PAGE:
Every January I look forward to teaching Psychology 137, “Adolescence,” an undergraduate course. I tell my students that one of my objectives for the class is to create an understanding and an appreciation of adolescence, of the incredible development—equaled only in infancy—that takes place during the teen years. They’re always surprised, since adolescents are typically viewed as confused and rebellious.
However, what people identify as rebellion is frequently part of normal identity development. During the processes of exploration and commitment, adolescents grapple with the important questions “Who am I?” and “Why am I here?” They begin to answer these questions in three areas—interpersonal relationships, career or vocation, and ideology—and to make choices that reflect who they are as individuals.
What people identify as rebellion is frequently part of normal identity development.
Adolescents explore by joining a variety of peer groups, asking questions, learning about different careers, and taking an assortment of classes. This is the work of adolescence. Young people who go through identity formation in a thoughtful way are more likely to have a strong sense of self as adults. Parents can facilitate this process by encouraging appropriate exploration, modeling and encouraging reflection, and helping their children make good decisions.
It’s not always easy for parents, though. Other people besides parents—peers, teachers, and other adults—increasingly influence their children. Adolescents have to figure out how to manage all this information while sharpening their introspective skills. Add in the biological changes they undergo that have social significance, and it’s no wonder that adolescents are sometimes confused.
Although it’s important for development, exploration sometimes leads adolescents into activities that are unhealthy or unsafe. For example, some adolescents are tempted to engage in substance use while considering membership in a particular social group. Similarly, skipping school, sexual activity, certain online behavior, and physical risk taking can all be viewed in terms of identity exploration but are unacceptable to parents. Concerned parents should look for marked changes in their children’s personalities, school performance, health, diet, or sleep patterns. If you’re worried about your child’s behavior or safety, ask for help right away. Be sure your adolescent has many ways of exploring and learning to make decisions that are healthy and safe.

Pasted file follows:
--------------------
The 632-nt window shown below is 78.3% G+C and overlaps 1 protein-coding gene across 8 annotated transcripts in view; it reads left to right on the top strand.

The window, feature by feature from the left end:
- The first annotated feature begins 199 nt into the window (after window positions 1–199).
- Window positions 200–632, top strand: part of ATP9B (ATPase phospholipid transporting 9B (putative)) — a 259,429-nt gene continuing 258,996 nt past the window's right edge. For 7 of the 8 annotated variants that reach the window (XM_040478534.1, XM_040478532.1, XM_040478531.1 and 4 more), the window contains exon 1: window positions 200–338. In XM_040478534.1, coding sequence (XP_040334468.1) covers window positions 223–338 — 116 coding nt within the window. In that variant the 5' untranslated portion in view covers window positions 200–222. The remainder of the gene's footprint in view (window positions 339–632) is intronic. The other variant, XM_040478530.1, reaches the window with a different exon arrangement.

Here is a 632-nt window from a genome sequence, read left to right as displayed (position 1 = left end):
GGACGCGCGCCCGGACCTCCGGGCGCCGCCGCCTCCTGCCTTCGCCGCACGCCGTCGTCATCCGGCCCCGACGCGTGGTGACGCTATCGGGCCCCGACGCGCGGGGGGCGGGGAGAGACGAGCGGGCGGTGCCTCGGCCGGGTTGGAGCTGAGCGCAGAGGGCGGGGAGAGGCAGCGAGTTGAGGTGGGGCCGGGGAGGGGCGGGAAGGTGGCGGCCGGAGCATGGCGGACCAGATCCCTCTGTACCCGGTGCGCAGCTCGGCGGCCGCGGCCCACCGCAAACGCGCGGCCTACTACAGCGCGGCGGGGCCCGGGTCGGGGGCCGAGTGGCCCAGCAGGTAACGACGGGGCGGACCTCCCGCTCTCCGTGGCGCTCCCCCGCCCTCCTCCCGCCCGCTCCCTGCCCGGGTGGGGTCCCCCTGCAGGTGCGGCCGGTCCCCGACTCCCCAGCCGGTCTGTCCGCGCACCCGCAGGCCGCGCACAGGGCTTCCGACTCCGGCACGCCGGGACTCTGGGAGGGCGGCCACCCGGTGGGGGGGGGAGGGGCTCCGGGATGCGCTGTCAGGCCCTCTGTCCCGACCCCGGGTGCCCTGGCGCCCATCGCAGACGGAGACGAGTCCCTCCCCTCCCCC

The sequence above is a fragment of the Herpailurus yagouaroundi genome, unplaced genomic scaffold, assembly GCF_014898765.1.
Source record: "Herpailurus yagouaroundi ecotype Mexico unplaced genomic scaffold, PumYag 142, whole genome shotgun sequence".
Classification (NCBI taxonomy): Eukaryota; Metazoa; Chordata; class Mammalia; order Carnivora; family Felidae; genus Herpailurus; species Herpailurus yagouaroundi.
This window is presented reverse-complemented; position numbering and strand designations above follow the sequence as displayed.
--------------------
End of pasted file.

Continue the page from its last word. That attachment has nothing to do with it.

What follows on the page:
Below are a few guidelines to help parents manage the identity formation that goes along with their children’s passage through adolescence.
- Don’t wait until your child is a teenager to begin having conversations. Good relations with your adolescent begin in early childhood. Be flexible and ready to adapt family activities to the changing needs of your adolescent.
- Don’t assume that you’ll have major problems with your adolescent. Most families don’t, although there will certainly be more discussion and maybe more conflict between parents and children at this age.
- Settle on a few key rules and guidelines. When it comes to rules for adolescents, less is more. Stay focused on the big issues. Maybe you can’t stand the baggy jeans, but instead of criticizing your children for their attire, try to remark on how they’re keeping up their grades.
- Know where your children are and whom they’re with. Have some sense of what they’re doing.
- Know your children’s teachers, friends, and friends’ parents. Develop a network of support before there’s a problem. These people can give you valuable perspective on the person your adolescent is becoming.
- There are no easy answers. Adolescents understand that the world is complicated, and they worry. Help translate this worry into action by helping your children become involved in activities that allow them to make a difference, like community service.
- Let your adolescent make mistakes. This is hard for parents. We want to shield our children from stress, but we need to teach them how to handle mistakes and to learn from them.
- Model exploration, commitment, and reflection. Now that your child is an adolescent, your own story has particular significance for him or her. How did you become the person you are today? Be thoughtful when you share your story and affirm your child’s opportunities at the same time.
Believe that the hard work you’ve done will pay off in the end. Although it may appear that you’re no longer an important influence in your child’s life, that’s not so. When it comes to the big, important decisions, most adolescents eventually come back to their core family values.
The adolescent’s job is self-discovery. Yours is to help your child through this period in life, not to have all the answers.
—Vicki B. Stocking, PhD
Vicki B. Stocking teaches in the psychology department and the program in education at Duke University. Her research interests include academic self-concept and adolescent development.